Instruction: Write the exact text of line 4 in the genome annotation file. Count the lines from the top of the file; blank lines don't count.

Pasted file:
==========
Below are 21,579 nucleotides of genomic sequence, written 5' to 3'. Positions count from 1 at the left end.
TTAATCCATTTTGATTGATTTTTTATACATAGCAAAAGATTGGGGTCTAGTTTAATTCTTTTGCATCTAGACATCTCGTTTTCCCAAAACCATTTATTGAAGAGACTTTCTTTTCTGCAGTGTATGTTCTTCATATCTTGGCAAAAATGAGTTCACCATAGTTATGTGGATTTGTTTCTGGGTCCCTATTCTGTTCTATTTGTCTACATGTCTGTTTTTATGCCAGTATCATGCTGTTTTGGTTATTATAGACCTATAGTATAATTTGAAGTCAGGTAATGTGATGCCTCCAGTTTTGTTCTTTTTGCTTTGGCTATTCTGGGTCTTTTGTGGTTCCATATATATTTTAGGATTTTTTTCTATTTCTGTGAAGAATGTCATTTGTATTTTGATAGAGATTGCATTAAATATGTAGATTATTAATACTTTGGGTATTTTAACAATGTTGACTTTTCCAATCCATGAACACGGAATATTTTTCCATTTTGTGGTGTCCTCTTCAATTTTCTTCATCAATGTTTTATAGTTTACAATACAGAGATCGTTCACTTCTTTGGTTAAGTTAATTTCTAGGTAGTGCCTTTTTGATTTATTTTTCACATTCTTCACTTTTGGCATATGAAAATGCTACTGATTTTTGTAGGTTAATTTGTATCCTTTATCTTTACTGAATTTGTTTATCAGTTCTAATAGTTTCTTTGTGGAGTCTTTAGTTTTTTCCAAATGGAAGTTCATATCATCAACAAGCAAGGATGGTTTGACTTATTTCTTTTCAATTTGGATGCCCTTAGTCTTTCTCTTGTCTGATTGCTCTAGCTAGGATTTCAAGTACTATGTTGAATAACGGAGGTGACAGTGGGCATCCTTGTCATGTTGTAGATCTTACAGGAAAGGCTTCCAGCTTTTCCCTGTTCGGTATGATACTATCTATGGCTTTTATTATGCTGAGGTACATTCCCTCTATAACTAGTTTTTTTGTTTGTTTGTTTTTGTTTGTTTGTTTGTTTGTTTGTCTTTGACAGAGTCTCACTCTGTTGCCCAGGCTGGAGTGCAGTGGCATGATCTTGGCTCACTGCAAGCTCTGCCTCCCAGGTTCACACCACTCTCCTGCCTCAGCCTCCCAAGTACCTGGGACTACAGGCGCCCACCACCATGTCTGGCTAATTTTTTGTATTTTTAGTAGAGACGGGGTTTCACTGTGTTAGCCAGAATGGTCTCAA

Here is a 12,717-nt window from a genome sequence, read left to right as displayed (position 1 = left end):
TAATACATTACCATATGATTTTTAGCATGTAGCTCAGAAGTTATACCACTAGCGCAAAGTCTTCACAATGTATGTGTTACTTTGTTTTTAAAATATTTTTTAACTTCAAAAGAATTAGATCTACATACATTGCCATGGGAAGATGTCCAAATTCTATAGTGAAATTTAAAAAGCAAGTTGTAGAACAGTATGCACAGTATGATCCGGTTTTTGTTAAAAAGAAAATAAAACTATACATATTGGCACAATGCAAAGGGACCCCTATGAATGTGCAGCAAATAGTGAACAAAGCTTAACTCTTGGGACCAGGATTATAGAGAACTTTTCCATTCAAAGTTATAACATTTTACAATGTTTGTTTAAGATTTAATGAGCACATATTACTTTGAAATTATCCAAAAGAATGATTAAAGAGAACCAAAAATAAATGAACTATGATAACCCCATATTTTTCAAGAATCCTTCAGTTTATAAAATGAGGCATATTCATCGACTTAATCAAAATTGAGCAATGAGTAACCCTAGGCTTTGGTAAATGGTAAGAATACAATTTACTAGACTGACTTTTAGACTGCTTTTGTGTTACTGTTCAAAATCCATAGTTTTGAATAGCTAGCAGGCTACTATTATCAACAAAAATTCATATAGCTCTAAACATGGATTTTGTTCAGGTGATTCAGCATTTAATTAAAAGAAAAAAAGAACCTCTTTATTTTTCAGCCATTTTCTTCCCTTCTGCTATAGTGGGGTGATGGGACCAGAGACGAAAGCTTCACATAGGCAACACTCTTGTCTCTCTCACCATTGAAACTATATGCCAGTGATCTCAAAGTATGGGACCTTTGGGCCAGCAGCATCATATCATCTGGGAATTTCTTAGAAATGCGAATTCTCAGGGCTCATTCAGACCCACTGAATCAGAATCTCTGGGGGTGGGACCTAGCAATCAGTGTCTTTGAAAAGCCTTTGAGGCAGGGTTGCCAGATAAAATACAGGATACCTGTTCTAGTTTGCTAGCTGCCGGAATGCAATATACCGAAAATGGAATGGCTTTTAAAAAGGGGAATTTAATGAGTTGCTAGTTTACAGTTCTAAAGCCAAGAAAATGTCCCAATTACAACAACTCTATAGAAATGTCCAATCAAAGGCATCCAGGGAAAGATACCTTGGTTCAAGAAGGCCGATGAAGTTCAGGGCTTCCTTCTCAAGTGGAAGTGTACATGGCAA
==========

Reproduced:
TAATACATTACCATATGATTTTTAGCATGTAGCTCAGAAGTTATACCACTAGCGCAAAGTCTTCACAATGTATGTGTTACTTTGTTTTTAAAATATTTTTTAACTTCAAAAGAATTAGATCTACATACATTGCCATGGGAAGATGTCCAAATTCTATAGTGAAATTTAAAAAGCAAGTTGTAGAACAGTATGCACAGTATGATCCGGTTTTTGTTAAAAAGAAAATAAAACTATACATATTGGCACAATGCAAAGGGACCCCTATGAATGTGCAGCAAATAGTGAACAAAGCTTAACTCTTGGGACCAGGATTATAGAGAACTTTTCCATTCAAAGTTATAACATTTTACAATGTTTGTTTAAGATTTAATGAGCACATATTACTTTGAAATTATCCAAAAGAATGATTAAAGAGAACCAAAAATAAATGAACTATGATAACCCCATATTTTTCAAGAATCCTTCAGTTTATAAAATGAGGCATATTCATCGACTTAATCAAAATTGAGCAATGAGTAACCCTAGGCTTTGGTAAATGGTAAGAATACAATTTACTAGACTGACTTTTAGACTGCTTTTGTGTTACTGTTCAAAATCCATAGTTTTGAATAGCTAGCAGGCTACTATTATCAACAAAAATTCATATAGCTCTAAACATGGATTTTGTTCAGGTGATTCAGCATTTAATTAAAAGAAAAAAAGAACCTCTTTATTTTTCAGCCATTTTCTTCCCTTCTGCTATAGTGGGGTGATGGGACCAGAGACGAAAGCTTCACATAGGCAACACTCTTGTCTCTCTCACCATTGAAACTATATGCCAGTGATCTCAAAGTATGGGACCTTTGGGCCAGCAGCATCATATCATCTGGGAATTTCTTAGAAATGCGAATTCTCAGGGCTCATTCAGACCCACTGAATCAGAATCTCTGGGGGTGGGACCTAGCAATCAGTGTCTTTGAAAAGCCTTTGAGGCAGGGTTGCCAGATAAAATACAGGATACCTGTTCTAGTTTGCTAGCTGCCGGAATGCAATATACCGAAAATGGAATGGCTTTTAAAAAGGGGAATTTAATGAGTTGCTAGTTTACAGTTCTAAAGCCAAGAAAATGTCCCAATTACAACAACTCTATAGAAATGTCCAATCAAAGGCATCCAGGGAAAGATACCTTGGTTCAAGAAGGCCGATGAAGTTCAGGGCTTCCTTCTCAAGTGGAAGTGTACATGGCAA